What’s Good for Big Oil is Good for the Banks
The New York Federal Reserve Bank president William Dudley is frustrated by the “…deep-seated cultural and ethical failures at many large financial institutions.”
The Financial Times reported July 27 that Fed officials have asked banks to see what they might learn from other sectors “that have gone through crises or reputational issues”…wait for it…”such as the oil industry.”
It is sound advice.
Both the oil and banking industries tend to attract “cowboys” for whom rules are only guidelines and risk is a stimulant. Both industries also have a history of socializing the consequences of risk– massive spills with black goo or financial implosions with black holes.
And some oil companies have emerged from crises learning how to better control their cowboys and manage society’s expectations to become exemplary managers of reputation.
ExxonMobil, commemorating this year the 25th anniversary of the largest oil spill in history (until BP’s disaster in 2010), could be the NY Fed’s poster child.
ExxonMobil’s risk management processes came of age after its oil tanker, the Valdez, ran aground on a reef, puncturing the ship’s hull and spilling oil into Prince William Sound, Alaska. The event garnered broad media attention and led to a long series of lawsuits and legislative changes—what is politely termed in reputation management circles as the pile on of litigators, legislators and bloggers.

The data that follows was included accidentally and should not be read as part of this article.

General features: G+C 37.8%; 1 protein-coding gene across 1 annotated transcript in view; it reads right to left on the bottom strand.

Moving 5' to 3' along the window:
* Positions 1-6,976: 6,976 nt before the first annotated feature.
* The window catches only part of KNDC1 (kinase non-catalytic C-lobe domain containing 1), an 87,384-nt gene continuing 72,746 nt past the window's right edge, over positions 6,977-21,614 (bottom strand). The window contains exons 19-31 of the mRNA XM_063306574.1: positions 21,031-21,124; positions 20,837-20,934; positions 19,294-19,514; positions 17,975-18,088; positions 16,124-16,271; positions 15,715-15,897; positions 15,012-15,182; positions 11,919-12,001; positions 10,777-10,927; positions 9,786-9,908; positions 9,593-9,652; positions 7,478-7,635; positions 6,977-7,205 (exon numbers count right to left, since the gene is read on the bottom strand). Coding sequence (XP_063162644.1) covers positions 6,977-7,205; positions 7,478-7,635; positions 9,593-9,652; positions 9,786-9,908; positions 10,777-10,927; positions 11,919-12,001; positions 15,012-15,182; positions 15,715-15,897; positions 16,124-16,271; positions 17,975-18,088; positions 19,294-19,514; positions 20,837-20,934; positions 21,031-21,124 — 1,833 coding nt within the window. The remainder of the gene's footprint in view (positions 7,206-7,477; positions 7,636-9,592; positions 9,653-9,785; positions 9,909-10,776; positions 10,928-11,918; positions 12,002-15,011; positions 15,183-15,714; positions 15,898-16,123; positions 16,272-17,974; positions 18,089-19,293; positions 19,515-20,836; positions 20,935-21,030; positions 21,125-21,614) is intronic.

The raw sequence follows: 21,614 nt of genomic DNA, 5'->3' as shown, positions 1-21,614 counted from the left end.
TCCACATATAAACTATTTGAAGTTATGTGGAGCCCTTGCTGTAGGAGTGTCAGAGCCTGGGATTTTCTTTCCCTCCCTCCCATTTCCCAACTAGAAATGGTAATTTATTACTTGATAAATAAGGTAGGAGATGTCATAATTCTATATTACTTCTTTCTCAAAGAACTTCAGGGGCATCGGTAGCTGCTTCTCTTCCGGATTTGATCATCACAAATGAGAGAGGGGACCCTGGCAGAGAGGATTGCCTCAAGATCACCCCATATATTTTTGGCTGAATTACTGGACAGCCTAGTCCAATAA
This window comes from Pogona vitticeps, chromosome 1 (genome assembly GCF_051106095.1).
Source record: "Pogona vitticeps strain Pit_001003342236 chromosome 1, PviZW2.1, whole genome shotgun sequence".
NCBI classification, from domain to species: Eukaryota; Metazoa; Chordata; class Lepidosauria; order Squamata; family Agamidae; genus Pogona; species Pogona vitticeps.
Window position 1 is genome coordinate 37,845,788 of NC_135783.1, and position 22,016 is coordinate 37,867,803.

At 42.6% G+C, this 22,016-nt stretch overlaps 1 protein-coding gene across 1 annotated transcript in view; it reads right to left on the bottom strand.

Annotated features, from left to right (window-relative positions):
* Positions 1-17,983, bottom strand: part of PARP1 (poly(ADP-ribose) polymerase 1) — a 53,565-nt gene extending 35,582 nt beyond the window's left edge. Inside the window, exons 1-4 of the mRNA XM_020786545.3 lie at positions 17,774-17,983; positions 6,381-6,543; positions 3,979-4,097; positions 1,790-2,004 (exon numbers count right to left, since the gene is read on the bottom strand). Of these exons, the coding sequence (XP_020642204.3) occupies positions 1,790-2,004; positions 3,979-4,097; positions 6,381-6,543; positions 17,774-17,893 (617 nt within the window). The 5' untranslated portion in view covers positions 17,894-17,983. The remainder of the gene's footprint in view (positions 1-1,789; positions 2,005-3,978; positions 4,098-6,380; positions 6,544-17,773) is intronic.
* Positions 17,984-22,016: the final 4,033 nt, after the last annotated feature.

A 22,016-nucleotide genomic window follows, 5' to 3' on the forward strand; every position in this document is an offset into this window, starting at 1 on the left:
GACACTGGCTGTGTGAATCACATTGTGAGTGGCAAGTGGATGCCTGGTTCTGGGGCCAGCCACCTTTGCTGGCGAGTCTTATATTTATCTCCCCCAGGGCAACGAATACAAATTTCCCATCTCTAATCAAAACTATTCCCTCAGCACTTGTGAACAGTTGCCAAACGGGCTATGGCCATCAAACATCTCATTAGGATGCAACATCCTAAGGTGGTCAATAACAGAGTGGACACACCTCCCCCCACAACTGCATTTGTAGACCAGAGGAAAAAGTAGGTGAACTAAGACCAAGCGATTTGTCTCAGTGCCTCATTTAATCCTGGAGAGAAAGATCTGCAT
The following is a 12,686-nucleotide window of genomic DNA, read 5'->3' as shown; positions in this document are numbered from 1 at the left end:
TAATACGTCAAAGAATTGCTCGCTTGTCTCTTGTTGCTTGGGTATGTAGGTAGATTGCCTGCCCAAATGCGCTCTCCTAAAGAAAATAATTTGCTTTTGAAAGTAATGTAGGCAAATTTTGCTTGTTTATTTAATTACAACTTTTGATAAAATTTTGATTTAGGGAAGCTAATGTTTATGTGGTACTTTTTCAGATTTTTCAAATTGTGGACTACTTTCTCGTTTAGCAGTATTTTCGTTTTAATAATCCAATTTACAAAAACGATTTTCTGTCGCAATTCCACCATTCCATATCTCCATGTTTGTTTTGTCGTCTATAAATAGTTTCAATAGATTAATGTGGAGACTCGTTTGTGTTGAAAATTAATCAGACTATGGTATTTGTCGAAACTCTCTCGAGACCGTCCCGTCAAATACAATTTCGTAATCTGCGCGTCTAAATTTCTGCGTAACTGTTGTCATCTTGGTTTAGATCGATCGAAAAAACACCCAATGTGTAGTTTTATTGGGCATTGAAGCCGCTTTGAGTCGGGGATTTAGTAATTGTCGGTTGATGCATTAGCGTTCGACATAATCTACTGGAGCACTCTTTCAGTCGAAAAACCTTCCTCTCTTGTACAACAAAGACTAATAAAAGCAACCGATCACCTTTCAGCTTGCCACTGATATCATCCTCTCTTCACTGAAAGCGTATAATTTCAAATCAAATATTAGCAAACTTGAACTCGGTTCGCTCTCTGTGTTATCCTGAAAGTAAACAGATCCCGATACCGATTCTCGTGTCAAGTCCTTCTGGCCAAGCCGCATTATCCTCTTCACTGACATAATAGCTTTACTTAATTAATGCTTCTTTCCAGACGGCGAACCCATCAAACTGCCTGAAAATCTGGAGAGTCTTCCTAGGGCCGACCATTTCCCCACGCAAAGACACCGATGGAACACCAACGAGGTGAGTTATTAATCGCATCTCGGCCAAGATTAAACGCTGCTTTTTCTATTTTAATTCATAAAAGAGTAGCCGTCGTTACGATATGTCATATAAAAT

A jury in Anchorage, Alaska, topped an award against Exxon of millions of dollars in damages with $5 billion in punitive-damages.
Today, ExxonMobil believes risk management is a direct responsibility of line management. Like other engineering firms, its risk management models were once only quantitative.
Empowered by the post-Valdez culture, line executives expressed concern that computer models were missing local nuances that might lead to negligent or criminal behavior, leaving the company exposed to moral hazards.
The company supplemented its quantitative models with strong, direct workforce and line management experience models involving no statistics on failure rates.